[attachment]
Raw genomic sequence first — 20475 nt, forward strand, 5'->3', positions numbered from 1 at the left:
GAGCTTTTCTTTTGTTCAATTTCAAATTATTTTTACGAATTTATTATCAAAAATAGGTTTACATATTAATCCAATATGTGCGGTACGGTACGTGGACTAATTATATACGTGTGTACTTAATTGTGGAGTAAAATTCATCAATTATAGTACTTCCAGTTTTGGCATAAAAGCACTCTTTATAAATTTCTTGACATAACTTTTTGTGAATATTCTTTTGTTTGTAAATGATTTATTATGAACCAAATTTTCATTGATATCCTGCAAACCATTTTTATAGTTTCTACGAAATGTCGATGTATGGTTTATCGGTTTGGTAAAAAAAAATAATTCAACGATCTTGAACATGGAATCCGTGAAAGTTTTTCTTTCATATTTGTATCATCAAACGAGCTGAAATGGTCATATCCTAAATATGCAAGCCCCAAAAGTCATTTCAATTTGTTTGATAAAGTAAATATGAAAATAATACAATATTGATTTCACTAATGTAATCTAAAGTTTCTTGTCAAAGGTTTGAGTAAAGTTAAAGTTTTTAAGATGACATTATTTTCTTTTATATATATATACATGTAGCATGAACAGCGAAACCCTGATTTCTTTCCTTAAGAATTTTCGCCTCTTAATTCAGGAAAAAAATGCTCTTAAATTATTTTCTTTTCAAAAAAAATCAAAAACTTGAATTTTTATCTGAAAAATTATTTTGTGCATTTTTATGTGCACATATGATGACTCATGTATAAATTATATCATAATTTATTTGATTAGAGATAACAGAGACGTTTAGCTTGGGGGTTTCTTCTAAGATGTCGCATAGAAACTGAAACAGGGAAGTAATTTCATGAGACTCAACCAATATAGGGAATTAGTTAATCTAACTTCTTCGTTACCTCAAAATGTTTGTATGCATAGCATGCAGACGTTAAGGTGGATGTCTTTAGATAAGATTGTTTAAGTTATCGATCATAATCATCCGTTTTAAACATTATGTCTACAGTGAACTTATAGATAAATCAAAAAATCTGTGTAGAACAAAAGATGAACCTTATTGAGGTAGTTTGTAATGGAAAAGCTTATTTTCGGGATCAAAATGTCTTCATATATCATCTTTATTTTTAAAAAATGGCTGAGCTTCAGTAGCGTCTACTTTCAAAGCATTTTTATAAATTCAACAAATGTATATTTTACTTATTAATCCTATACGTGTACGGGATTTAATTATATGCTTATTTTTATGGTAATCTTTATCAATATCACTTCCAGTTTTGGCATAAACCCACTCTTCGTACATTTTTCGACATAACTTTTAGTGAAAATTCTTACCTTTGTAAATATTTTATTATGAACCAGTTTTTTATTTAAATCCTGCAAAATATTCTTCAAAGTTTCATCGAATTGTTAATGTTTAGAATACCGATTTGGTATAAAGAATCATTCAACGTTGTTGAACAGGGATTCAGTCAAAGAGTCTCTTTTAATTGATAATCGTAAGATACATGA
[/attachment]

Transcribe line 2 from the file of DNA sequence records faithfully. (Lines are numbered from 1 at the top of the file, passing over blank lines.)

GAGCTTTTCTTTTGTTCAATTTCAAATTATTTTTACGAATTTATTATCAAAAATAGGTTTACATATTAATCCAATATGTGCGGTACGGTACGTGGACTAATTATATACGTGTGTACTTAATTGTGGAGTAAAATTCATCAATTATAGTACTTCCAGTTTTGGCATAAAAGCACTCTTTATAAATTTCTTGACATAACTTTTTGTGAATATTCTTTTGTTTGTAAATGATTTATTATGAACCAAATTTTCATTGATATCCTGCAAACCATTTTTATAGTTTCTACGAAATGTCGATGTATGGTTTATCGGTTTGGTAAAAAAAAATAATTCAACGATCTTGAACATGGAATCCGTGAAAGTTTTTCTTTCATATTTGTATCATCAAACGAGCTGAAATGGTCATATCCTAAATATGCAAGCCCCAAAAGTCATTTCAATTTGTTTGATAAAGTAAATATGAAAATAATACAATATTGATTTCACTAATGTAATCTAAAGTTTCTTGTCAAAGGTTTGAGTAAAGTTAAAGTTTTTAAGATGACATTATTTTCTTTTATATATATATACATGTAGCATGAACAGCGAAACCCTGATTTCTTTCCTTAAGAATTTTCGCCTCTTAATTCAGGAAAAAAATGCTCTTAAATTATTTTCTTTTCAAAAAAAATCAAAAACTTGAATTTTTATCTGAAAAATTATTTTGTGCATTTTTATGTGCACATATGATGACTCATGTATAAATTATATCATAATTTATTTGATTAGAGATAACAGAGACGTTTAGCTTGGGGGTTTCTTCTAAGATGTCGCATAGAAACTGAAACAGGGAAGTAATTTCATGAGACTCAACCAATATAGGGAATTAGTTAATCTAACTTCTTCGTTACCTCAAAATGTTTGTATGCATAGCATGCAGACGTTAAGGTGGATGTCTTTAGATAAGATTGTTTAAGTTATCGATCATAATCATCCGTTTTAAACATTATGTCTACAGTGAACTTATAGATAAATCAAAAAATCTGTGTAGAACAAAAGATGAACCTTATTGAGGTAGTTTGTAATGGAAAAGCTTATTTTCGGGATCAAAATGTCTTCATATATCATCTTTATTTTTAAAAAATGGCTGAGCTTCAGTAGCGTCTACTTTCAAAGCATTTTTATAAATTCAACAAATGTATATTTTACTTATTAATCCTATACGTGTACGGGATTTAATTATATGCTTATTTTTATGGTAATCTTTATCAATATCACTTCCAGTTTTGGCATAAACCCACTCTTCGTACATTTTTCGACATAACTTTTAGTGAAAATTCTTACCTTTGTAAATATTTTATTATGAACCAGTTTTTTATTTAAATCCTGCAAAATATTCTTCAAAGTTTCATCGAATTGTTAATGTTTAGAATACCGATTTGGTATAAAGAATCATTCAACGTTGTTGAACAGGGATTCAGTCAAAGAGTCTCTTTTAATTGATAATCGTAAGATACATGA